2015 Kia K900

2015 Kia K900

Episode 3339
Lucas Oil "Keep That Engine Alive"Auto Value and Bumper to BumperTire Rack "The Way Tire Buying Should Be"

The Kia brand has certainly come a long way in a relatively short time here in America. Particularly in the last few years where it has been pushing the boundaries of what people expect from a Korean car maker. And the boundary pushing continues as the brand launches an all-new rear-drive premium luxury sedan, the K900. So it’s a Kia that’s all dressed up. But, does the K900 have anywhere to go?

The 2015 Kia K900 is not a new car, just new to us; an Americanized version of the K9 already sold in Korea. It’s based on the current generation Hyundai Genesis/Equus chassis, and much like what those cars have done for Hyundai, Kia is looking for the K900 to push their brand up-market, ditching the entry level tag once and for all.

Our first impressions are that it indeed has all of the necessary pieces for entry into the rear-drive luxury sedan ranks. Suspension tuning is unique to the K900 and noticeably sportier than the Hyundai sedans; but remains luxury-minded, as it still tends to float around corners more than swim through them. Think more Lexus than BMW.

The interior is perhaps the most important nut to crack if you want to join the luxury car league; and as for the K900’s confines… Sophisticated? Yes. Opulent? No. 

The leather and wood materials are the real deal, as they should be. There’s a 12-inch configurable TFT IP screen, available Head Up Display, and a standard 17-speaker, 900-watt Lexicon audio system. In a nod to its perceived German competition, there’s a console mounted central controller for the center stack’s 9-inch infotainment screen.

Driver comfort was obviously a priority as front seats are very plush, with plenty of fine tuning adjustments. There’s good room in the back seat for stretching out. That’s actually the best place to take in the K900’s luxury experience; especially if you opt for the VIP package, which includes seat recline and ventilation. Trunk space is fittingly capricious at 15.9 cubic-ft, and all doors close with a very solid sounding luxury car thump.

A high-class appealing exterior design, while not quite as important as the interior, is pretty imperative if you plan on impressing your friends and neighbors.

And here we think the K900 falls a little short. The looks are almost a direct copy of the front-drive Cadenza. Proportions appear more muscle car than elegant luxury sedan with a raked stance accompanying its 119.9-inch wheelbase, some brawny rear fenders, and over 16½-feet of overall length. 19-inch wheels and LED headlights are standard on V8 models.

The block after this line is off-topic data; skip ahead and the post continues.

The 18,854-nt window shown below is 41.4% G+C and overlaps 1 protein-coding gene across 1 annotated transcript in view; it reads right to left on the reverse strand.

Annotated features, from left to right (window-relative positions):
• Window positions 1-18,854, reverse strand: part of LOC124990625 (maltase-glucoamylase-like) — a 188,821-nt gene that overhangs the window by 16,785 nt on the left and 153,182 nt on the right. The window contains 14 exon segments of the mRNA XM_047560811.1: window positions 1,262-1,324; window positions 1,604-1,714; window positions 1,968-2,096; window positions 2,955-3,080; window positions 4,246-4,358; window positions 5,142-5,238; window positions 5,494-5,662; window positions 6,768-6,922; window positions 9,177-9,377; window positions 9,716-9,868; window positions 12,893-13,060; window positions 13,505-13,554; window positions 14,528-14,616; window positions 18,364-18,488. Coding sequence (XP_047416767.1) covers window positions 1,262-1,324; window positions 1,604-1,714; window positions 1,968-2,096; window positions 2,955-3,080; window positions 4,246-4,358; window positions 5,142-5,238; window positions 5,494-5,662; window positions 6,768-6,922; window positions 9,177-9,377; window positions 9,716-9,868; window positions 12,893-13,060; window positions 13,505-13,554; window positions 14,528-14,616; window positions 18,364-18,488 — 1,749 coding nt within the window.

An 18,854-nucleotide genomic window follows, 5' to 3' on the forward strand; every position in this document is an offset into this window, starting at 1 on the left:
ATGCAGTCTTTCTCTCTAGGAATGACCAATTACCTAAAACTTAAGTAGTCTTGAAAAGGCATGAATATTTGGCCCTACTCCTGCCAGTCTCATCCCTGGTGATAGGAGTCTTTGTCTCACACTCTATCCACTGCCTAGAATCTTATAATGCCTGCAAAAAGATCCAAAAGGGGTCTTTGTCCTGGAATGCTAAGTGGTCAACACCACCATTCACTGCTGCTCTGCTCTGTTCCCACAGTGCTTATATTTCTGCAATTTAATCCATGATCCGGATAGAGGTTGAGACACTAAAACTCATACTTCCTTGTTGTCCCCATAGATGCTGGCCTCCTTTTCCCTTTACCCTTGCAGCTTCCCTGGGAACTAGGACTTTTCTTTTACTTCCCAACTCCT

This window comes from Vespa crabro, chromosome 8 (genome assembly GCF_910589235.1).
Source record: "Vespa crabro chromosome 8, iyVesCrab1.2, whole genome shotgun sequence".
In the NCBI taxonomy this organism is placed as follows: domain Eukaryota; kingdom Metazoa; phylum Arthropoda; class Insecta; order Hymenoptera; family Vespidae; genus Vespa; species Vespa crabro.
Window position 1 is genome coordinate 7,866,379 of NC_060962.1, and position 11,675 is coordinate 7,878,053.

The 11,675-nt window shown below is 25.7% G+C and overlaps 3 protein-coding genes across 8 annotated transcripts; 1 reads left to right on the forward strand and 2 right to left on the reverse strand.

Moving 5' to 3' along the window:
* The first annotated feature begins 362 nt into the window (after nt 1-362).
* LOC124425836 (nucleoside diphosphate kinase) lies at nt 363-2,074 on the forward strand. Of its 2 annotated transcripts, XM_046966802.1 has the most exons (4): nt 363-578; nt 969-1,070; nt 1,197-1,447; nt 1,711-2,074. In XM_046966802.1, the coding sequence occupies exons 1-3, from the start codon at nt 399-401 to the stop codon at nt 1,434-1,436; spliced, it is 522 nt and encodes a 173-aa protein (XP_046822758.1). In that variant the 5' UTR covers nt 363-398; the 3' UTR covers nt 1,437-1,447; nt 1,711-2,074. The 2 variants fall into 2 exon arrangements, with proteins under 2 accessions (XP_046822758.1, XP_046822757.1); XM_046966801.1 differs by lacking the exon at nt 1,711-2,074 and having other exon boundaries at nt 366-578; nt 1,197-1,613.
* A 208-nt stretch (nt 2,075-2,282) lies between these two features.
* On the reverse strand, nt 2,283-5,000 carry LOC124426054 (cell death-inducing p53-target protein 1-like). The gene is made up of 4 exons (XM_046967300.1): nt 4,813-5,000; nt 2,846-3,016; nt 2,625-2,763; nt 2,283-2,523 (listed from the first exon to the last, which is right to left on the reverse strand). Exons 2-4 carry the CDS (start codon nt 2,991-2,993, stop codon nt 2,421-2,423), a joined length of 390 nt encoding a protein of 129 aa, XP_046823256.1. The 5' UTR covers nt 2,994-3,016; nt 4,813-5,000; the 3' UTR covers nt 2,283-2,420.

That V8 is from the Genesis: a 5.0-liter 420-horse unit with 376 lb-ft. of torque. A 3.8-liter V6 comes later. However, unlike most large prestige sedans, all-wheel-drive will not be. Both engines connect to an 8-speed automatic transmission with Eco, Normal, and Sport modes. 

With Sport mode engaged our K900 responded with a healthy grunt and a romp to 60 in a really decent 6.0–seconds. From there, this rear-drive Kia gets down the track smoothly; with both power delivery and shift quality worthy of a luxury car. The full ¼-mile pass took 14.5-seconds at 101 miles-per-hour.

Handling is clearly in the luxury car stratosphere with a plush feel that encourages relaxation more than aggression. Both front and rear suspensions are multi-link. But, as expected are more capable at soaking up road imperfections than dealing out grip. Steering feel is also lacking. On the other hand, braking performance was very good for a 45-hundred pound luxury cruiser with panic stops from 60 averaging 123-feet. 

A flagship sedan needs to showcase modern safety systems, and the K900 checks a lot of the boxes with Advanced Smart Cruise Control, Lane Departure Warning, Surround View Monitor, and Blind Spot Detection, all standard with the V8. 

Government Fuel Economy Ratings come in at 15-City, 23-Highway, and 18-Combined using “natch”, Premium gas.

While Kia has unquestionably aimed high with this car, it’s still the “7-Series package for a 5-Series price” value proposition that is its biggest appeal. Base V8 models start at $60,400. Now, for those of you that can’t stomach shelling out that much for a Kia, the forthcoming V6 K900 will have fewer features and should sticker for at least 5-grand less.

So, is there really a place for the 2015 Kia K900? Yes, well sort of. It’s a great car and even greater value. We’re just not sure who’s going to buy it as it may only appeal to those with stealth wealth. And, maybe a prime example of just because you can do something, doesn’t mean that you should. 


  • Torque: 376 lb-ft.
  • Horsepower: 420
  • Engine: 5.0-liter
  • 0-60 mph: 6.0 seconds